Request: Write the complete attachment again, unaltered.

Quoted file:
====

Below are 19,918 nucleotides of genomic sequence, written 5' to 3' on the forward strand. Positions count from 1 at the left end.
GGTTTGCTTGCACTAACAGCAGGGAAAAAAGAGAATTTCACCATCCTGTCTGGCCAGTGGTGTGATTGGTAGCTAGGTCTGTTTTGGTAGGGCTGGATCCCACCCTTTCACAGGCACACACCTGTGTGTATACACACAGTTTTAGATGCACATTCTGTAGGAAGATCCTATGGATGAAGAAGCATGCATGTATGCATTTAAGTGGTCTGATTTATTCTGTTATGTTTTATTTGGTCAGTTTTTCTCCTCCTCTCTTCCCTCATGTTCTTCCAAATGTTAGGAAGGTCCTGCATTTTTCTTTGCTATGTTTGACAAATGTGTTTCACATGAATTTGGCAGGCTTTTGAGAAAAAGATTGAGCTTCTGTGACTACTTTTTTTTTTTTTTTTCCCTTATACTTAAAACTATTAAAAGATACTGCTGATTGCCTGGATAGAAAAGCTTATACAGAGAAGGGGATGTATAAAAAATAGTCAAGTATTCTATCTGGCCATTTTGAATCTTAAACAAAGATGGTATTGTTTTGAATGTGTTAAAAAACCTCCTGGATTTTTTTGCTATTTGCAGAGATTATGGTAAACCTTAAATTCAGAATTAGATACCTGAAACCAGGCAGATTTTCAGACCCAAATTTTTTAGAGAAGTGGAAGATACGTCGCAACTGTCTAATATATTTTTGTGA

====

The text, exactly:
Below are 19,918 nucleotides of genomic sequence, written 5' to 3' on the forward strand. Positions count from 1 at the left end.
GGTTTGCTTGCACTAACAGCAGGGAAAAAAGAGAATTTCACCATCCTGTCTGGCCAGTGGTGTGATTGGTAGCTAGGTCTGTTTTGGTAGGGCTGGATCCCACCCTTTCACAGGCACACACCTGTGTGTATACACACAGTTTTAGATGCACATTCTGTAGGAAGATCCTATGGATGAAGAAGCATGCATGTATGCATTTAAGTGGTCTGATTTATTCTGTTATGTTTTATTTGGTCAGTTTTTCTCCTCCTCTCTTCCCTCATGTTCTTCCAAATGTTAGGAAGGTCCTGCATTTTTCTTTGCTATGTTTGACAAATGTGTTTCACATGAATTTGGCAGGCTTTTGAGAAAAAGATTGAGCTTCTGTGACTACTTTTTTTTTTTTTTTTCCCTTATACTTAAAACTATTAAAAGATACTGCTGATTGCCTGGATAGAAAAGCTTATACAGAGAAGGGGATGTATAAAAAATAGTCAAGTATTCTATCTGGCCATTTTGAATCTTAAACAAAGATGGTATTGTTTTGAATGTGTTAAAAAACCTCCTGGATTTTTTTGCTATTTGCAGAGATTATGGTAAACCTTAAATTCAGAATTAGATACCTGAAACCAGGCAGATTTTCAGACCCAAATTTTTTAGAGAAGTGGAAGATACGTCGCAACTGTCTAATATATTTTTGTGA